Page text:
Year Walk review
Grim grinning goats.
Several years ago, I saw an exhibition by a local artist who made coffins for the birds he found washed up on the beach near his home: weird little curved boxes, tidy and cleanly built, yet strangely organic with it. The whole effect hinged, I guess, on a kind of clash of exteriors and interiors. You know: the smooth, painted surfaces contrasted with the knowledge of what lay rotting inside.
There are no artists and no beaches and no coffins in Year Walk, but there is death and there is nature and there are grim spaces for your imagination to trickle into and fester. For me, there was also that familiar tension, too: the clean lines and tidy shapes of the textured, storybook design used to support the darker organic mass of the story that it's been employed to tell.
I won't be spoiling that story, since, a few puzzles aside, most of the considerable strengths of the latest iOS game from Simogo - creators of Beat Sneak Bandit - lie with its narrative and the manner in which it all comes together in your mind. Suffice to say it's a horror game, despite its prettiness: a horror inquest, really. Lost amid Year Walk's frigid brooks and silver-skinned trees, you'll find an earthy tale of rituals, destiny and, inevitably, murder. These ice fields leak blood.
Year Walk takes place in a wintry forest, long after night has fallen. It's a first-person game, but one unlike any other first-person game I've ever encountered. It's emphatically two-dimensional for all but a few stand-out moments and you control the action by swiping sideways to move along a series of delicately rendered planes, each showing a precise little sliver of woodland. You can then flick the screen up or down to move between planes when the situation presents itself, heading deeper into the darkness or wriggling back out again when it all grows too oppressive.
Up, down, left, right: this gives you more than enough freedom to explore a game world that is, in essence, a maze, each vista distinguished by a particular feature. One might have a broken carriage wheel tucked into the snow, while another may showcase an axe buried in a tree stump. The sensation is one of recent absence, of interruption, of dark voyeurism - and the idiosyncratic controls genuinely enrich the experience.
It's fairly easy to navigate, but you'll always feel lost, due to your limited perspective, or the almost hyper-textual nature of the plane-jumping traversal. You spend so much of your time moving forward in most first-person games, a title that flips you to the side a little turns out to be a surprisingly perplexing proposition. Quietly, stealthily, Simogo seeks to wrongfoot you: over the soundtrack you can hear your boots crunch on the snow, seemingly rooting you deep inside this papercraft frostscape. And yet, at the same time, the way you swipe back and forth through different layers of the environment seems like a determined attempt to pull you back out of the experience again: to enforce a ruminatory distance every time your viewpoint changes with the swish of magic lantern slides being swapped or the focus-shift of an opticians' test lenses sliding in and out of play.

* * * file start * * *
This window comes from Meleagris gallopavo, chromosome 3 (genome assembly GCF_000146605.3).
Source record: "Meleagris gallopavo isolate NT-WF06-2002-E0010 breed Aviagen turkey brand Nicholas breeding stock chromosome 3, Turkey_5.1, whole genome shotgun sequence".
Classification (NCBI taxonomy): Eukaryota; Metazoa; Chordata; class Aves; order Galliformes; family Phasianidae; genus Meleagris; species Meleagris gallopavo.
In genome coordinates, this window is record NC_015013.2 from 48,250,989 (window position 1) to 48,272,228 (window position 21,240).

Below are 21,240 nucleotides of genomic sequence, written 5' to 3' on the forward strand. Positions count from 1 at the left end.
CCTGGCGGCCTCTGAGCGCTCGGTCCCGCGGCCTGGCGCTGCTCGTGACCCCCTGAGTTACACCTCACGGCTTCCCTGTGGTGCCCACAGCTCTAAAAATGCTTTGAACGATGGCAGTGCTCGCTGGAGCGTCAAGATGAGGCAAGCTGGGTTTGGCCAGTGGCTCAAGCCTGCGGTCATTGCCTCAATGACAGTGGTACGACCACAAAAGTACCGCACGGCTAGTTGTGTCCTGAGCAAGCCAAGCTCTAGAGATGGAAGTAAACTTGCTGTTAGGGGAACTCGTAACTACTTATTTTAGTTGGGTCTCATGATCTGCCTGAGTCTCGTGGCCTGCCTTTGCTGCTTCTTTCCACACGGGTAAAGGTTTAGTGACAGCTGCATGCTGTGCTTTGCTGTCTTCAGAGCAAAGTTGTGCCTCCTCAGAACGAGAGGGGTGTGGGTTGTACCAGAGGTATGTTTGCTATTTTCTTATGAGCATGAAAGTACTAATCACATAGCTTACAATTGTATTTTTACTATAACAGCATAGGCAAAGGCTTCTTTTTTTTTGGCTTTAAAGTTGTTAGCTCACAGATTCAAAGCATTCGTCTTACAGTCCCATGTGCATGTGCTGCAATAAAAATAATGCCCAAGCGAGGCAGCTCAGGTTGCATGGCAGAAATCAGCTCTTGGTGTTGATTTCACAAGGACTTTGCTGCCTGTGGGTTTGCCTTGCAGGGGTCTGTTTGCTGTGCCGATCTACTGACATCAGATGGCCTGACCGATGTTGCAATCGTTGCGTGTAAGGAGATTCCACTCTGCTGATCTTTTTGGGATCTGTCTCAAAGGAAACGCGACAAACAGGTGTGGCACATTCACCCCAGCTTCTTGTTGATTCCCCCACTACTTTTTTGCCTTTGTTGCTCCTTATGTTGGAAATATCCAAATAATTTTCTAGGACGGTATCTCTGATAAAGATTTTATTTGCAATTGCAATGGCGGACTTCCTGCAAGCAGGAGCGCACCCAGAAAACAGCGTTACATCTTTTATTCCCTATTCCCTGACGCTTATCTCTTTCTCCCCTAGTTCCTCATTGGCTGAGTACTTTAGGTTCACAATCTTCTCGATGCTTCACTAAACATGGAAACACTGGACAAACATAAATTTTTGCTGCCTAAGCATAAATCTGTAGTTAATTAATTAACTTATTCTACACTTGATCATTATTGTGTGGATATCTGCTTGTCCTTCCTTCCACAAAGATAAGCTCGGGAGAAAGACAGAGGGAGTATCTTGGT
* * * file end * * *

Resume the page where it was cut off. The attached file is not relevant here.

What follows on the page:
The puzzles, meanwhile, are frequently willing to set aside internal narrative logic in favour of encouraging you to make the kind of abstract links that people who play a lot of video games will make easily. What if I use this sequence in that situation? What if I think about the device in my hands and how it affects the world on its screen? What if I assume everything is connected? After your first play-through, you're actually drawn away from the main app itself towards a Year Walk Companion app, its icon a clean inversion of the original game's. Only here will you be able to explore the story's deeper mysteries. Only here will you find true resolution - even if this very last part of the undertaking comes via some fairly creaky literary tricks.
Tricks are what you're in for throughout, of course, and most of them work beautifully. Employing the jump-cutting logic of nightmares as well as their peculiar dampening effects, Simogo's created an adventure-puzzler hybrid that feels a little like Fez by way of the Blair Witch Project or House of Leaves. It's a poised, playful game, offering the controlled baiting of a really good ghost story while still allowing your imagination sufficient space to roam and fret and obsess.
Elegant and artful, Year Walk is an unmissable piece of work - and one that is surprisingly hard to disentangle yourself from once it's done. You can close the app and put down the phone, but the forest may spread beyond its glassy confines, its spindly, silver-skinned trees taking root in your own home, your own dreams.